After a much-improved showing at the Extreme Sailing Series in Cardiff, the Australian GAC Pindar team stumbled on the final day but managed to avoid the wooden spoon.
The down-side of winning a day's racing is that you are no longer the hunter. Suddenly you become the hunted and the gaps that might have opened up when you posed no threat suddenly get slammed shut.
So it was that Nathan Wilmot found getting off the line at the pin end much more difficult on the final day. In the first two races he scored only five points and was back at the foot of the table.
The definition of stupidity is to keep doing what you've been doing, expecting a different result. Wilmot changed ends and it paid dividends with a second placing, followed by upper mid-fleet finishes that scored him 5, 6 and 7 points and elevated GAC Pindar above Emirates Team New Zealand for the first time.
The Kiwis tried to hit back, but a disastrous bingle at the bottom mark saw them stuck in irons and almost the entire fleet flew past. Then, in the next race, both antipodean boats were caught out at the start, had to duck the fleet twice and finished with a point apiece.
Now there were just six points between eighth and eleventh place. GAC Pindar was eighth on 139, a single point ahead of Groupama, five ahead of Gazprom and six ahead of ETNZ.
At the front, Alinghi continued to mix good results with very poor ones and JP Morgan moved up to equal points with them, seven behind The Wave, Muscat.
After a general recall, it was announced that there would be just one more race and it would be for double points. There was an instruction to put a reef in the main as the wind had built to nearly 20 knots, which also caused the guest sailors to be removed from all boats.
The equation for the Australians was fairly simple – beat Groupama and don't let the Kiwis or the Russians get more than one boat in front. Leigh McMillan on The Wave had to finish within three boats of JP Morgan and Alinghi to win the Act.
The suspense was compounded by shifting winds which delayed setting the course, and there were some nervous sailors as the fleet finally lined up right in front of the grandstand.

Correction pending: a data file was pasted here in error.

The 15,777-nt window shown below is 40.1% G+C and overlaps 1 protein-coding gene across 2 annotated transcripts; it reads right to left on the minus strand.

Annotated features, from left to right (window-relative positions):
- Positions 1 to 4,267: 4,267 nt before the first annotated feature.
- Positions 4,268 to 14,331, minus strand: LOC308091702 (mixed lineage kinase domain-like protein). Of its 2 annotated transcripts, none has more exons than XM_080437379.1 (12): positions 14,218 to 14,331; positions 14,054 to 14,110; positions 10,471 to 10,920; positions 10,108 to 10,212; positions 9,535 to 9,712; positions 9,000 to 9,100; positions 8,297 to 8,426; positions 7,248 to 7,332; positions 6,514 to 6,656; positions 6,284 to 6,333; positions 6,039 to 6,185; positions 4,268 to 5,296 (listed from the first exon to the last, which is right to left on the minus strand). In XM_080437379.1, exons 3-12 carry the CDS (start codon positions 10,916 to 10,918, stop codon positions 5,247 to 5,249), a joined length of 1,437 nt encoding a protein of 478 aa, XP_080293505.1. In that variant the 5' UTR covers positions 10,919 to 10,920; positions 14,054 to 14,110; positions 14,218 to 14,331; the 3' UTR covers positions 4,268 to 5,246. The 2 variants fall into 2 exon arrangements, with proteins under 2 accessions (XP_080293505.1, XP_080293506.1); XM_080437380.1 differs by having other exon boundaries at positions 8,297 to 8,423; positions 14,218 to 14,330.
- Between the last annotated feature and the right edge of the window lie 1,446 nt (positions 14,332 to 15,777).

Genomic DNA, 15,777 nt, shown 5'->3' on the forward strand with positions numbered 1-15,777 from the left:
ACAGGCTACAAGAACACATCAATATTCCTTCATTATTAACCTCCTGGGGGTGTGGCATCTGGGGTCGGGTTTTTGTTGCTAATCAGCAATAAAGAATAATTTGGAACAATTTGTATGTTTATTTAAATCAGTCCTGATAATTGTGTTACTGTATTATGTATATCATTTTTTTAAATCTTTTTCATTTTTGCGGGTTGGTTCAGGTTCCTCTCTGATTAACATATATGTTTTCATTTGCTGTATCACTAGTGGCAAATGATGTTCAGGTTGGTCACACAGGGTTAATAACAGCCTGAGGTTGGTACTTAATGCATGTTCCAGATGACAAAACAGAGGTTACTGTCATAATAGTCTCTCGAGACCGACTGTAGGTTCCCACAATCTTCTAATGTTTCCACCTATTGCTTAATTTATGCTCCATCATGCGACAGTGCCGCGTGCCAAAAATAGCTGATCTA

In a bizarre final race, the four lowest-placed boats finished in the top four, and the three highest-placed boats finished in bottom three!
The Australians started mid-line, which has never worked for them, and sadly they were again gassed and blown out the back. Gazprom led from start to finish to snatch eighth place overall, followed by ETNZ, Groupama and GAC Pindar. The Australians equalled their best finish ever at 10th, but it could have been so much better. Groupama were ninth and ETNZ in an uncharacteristic last place.
Match racing at the front, all three contenders got into trouble and all were forced to do penalty turns. Ironically, last place was easily good enough for Leigh McMillan and The Wave, finishing five points ahead of Alinghi and seven ahead of JP Morgan.
Nathan Wilmot was disappointed to have fallen short of eighth place, but was pleased with the progress. “The team did a really good job and fought hard,” he said. “Apart from a few races on the first day, for the rest of the regatta we sailed pretty well. Our starts were a lot better and it's a shame we only get one point, when we sailed pretty well all week.”
He added that they had tried to keep the boat calm and do the simple things. “We watched Alinghi and saw that when they had problems they went back to basics. We tried to sail simple and it worked.”
The Extreme Sailing Series moves to Istanbul in Turkey for Act 6 from September 11 to 14. Act 7 is in Nice, France, from October 2 to 5 and the season finale will be held on Sydney Harbour from December 11 to 14.
– Roger McMillan